Over the past eight years, I’ve had the privilege to be part of Upwork—a company that, from its inception, has embraced distributed teams and distributed work. What’s more, our mission is to remove the barriers of offices and borders for those seeking and providing skilled work. We live this culture. Currently, we collaborate with highly skilled independent professionals from 45 countries. They work on projects that that help design, build, promote, and operate Upwork. We have only three major offices, in San Francisco, CA; Mountain View, CA (our headquarters); and Chicago, IL. Everyone else works from their locations around the world.

Before Upwork, I was Director of User Interface Engineering at Netflix, where I lead a team that crafted a world-class and well-loved website. The policy at Netflix was we were an on-site engineering team, with the exception of Tuesdays.

Flash forward to 2009 when I joined oDesk, now Upwork, after cofounding a startup which sought to change how people found work and sourced talent. Upwork was an entirely different scenario as the company was founded on the idea of working with distributed teams. And I was thrown into the deep end with no experience or training in how to successfully lead distributed teams. Since then, I’ve been building and leading a distributed set of engineering teams, working from over 100 cities. I’ve had successes and failures as I try to continually improve our team. I’m going to share some of these experiences with you and show how they impacted our broadly distributed team.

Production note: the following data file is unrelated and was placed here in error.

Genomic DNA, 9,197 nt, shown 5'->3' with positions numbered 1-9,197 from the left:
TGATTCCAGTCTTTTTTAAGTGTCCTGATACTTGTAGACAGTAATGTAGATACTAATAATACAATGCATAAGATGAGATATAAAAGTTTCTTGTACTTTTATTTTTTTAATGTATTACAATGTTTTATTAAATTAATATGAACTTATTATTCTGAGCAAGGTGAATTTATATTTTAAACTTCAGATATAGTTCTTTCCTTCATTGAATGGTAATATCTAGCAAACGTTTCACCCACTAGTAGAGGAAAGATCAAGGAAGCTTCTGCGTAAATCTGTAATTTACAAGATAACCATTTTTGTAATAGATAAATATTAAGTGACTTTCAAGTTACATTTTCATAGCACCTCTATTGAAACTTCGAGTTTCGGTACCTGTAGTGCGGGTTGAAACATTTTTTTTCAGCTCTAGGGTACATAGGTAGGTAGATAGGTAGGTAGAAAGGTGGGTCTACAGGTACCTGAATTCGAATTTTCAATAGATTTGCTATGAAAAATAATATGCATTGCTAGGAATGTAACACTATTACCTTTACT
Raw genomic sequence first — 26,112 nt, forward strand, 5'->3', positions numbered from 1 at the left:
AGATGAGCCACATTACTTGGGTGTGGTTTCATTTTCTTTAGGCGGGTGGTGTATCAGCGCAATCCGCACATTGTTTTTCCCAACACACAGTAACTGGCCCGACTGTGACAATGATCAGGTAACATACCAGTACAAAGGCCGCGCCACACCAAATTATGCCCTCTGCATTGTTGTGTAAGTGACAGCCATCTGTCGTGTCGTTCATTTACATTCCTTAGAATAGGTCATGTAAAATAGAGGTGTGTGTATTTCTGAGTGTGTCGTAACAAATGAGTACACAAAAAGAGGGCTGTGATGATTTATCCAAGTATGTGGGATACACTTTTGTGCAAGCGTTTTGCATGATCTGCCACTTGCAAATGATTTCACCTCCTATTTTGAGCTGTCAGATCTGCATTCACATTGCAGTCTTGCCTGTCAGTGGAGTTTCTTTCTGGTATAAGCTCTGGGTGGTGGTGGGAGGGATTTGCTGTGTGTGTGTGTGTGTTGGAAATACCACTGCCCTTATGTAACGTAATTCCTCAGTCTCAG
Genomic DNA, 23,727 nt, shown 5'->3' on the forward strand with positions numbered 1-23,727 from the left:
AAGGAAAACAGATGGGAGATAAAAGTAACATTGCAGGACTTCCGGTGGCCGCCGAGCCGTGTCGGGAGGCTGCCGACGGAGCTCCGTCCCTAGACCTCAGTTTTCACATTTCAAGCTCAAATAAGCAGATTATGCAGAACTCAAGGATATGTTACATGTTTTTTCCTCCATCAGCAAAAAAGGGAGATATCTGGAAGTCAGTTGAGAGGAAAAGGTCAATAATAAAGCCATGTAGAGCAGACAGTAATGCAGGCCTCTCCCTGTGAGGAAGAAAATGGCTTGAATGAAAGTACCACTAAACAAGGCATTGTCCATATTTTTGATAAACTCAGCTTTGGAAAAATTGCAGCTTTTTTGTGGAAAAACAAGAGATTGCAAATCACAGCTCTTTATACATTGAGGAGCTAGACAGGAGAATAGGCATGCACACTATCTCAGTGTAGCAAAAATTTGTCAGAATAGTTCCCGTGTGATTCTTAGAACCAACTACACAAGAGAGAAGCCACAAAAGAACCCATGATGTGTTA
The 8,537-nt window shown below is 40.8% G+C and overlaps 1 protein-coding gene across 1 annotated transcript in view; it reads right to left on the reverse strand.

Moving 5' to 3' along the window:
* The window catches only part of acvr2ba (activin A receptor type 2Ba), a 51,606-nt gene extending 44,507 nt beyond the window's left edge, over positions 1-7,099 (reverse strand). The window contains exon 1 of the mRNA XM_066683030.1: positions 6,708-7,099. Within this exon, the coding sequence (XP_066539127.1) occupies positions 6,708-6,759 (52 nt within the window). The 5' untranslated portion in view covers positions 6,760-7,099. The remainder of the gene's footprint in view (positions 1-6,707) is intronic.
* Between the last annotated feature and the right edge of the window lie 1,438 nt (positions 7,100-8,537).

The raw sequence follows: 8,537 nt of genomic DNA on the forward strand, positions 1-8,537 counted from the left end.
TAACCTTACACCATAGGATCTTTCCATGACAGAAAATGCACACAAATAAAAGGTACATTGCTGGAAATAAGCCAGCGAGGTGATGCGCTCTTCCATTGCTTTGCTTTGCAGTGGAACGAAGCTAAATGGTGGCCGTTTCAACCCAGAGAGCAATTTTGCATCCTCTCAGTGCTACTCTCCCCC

Leading distributed teams effectively has many facets that need detailed consideration. A single article can’t address this breadth in a meaningful way. Instead, I’ll address the components in a series, looking at one or two specific elements in each article. Today I’ll start at the beginning, with terminology.

Distributed teams are superior to remote teams

Entrepreneurs, executives, and managers often have the same problem: They need a strong team to bring a compelling vision to life. The best teams I’ve worked with are extremely creative and collaborative throughout their processes. They keep order-taking to a minimum. This type of behavior comes naturally when everyone is in the same building. But what about a distributed team? As it turns out, a team that is separated by distance and time zones can collaborate equally effectively. In fact, a practiced distributed team can be more effective than a co-located team because the need for physical presence becomes insignificant.

Referring to part of a team as remote and part as local creates a cognitive bias against the remote team members.